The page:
An automated aircraft ground refuelling robot, under development by the US Air Force Research Laboratory Materials and Manufacturing Directorate for the Lockheed Martin F-35 Joint Strike Fighter, could be demonstrated in the field next year.
Already demonstrated in the laboratory, its vision-based guidance system directs the robot's movements, which are initiated or aborted by a remote station, and fuel is supplied through a multi-jointed, moving pipeline called a pantograph. Vision and proximity sensors locate the aircraft's position and the robot's approach.
The vision system confirms aircraft type, assesses its orientation and locates the fuel door. The robot positions itself near the door and using angular measurement aligns its fuel nozzle with the aircraft's refuelling adapter, attaches and starts refuelling. A similar reverse procedure is carried out after refuelling.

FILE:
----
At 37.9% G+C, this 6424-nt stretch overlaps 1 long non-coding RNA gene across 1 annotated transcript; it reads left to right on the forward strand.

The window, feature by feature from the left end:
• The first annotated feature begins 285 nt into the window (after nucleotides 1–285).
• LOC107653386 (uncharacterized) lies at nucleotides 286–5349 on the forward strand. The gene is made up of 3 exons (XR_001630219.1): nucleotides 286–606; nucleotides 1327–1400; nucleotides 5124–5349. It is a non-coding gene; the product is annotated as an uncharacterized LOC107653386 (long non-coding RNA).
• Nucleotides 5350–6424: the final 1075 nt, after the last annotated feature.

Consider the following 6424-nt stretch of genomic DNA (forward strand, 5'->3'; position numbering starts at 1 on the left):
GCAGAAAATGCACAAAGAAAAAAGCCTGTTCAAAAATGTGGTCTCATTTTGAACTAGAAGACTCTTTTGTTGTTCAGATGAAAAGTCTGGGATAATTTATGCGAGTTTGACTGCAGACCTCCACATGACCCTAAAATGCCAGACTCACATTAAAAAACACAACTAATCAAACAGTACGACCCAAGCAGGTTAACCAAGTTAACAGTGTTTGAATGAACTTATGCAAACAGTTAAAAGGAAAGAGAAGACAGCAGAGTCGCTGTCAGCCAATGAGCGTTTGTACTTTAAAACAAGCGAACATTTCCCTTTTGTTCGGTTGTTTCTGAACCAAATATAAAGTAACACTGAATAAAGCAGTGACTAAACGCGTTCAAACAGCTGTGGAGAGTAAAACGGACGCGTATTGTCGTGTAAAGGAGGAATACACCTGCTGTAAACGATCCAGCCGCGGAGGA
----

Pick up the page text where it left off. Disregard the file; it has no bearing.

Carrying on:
"Future advances based on the results of the [robot] will allow refuelling crews to operate free of [protective] gear in a closed environment and still be protected from chemical-biological risks," says the air force laboratory. The USAF also wants to reduce the number of personnel near aircraft during refuelling.
The robot was developed after a request from the USAF's Air Education and Training Command and Petroleum Agency and the US Naval Air Systems Command. The robot's development is to help the USAF meet its Air Force Smart Operations 21 goals where materiel and personnel are used more efficiently.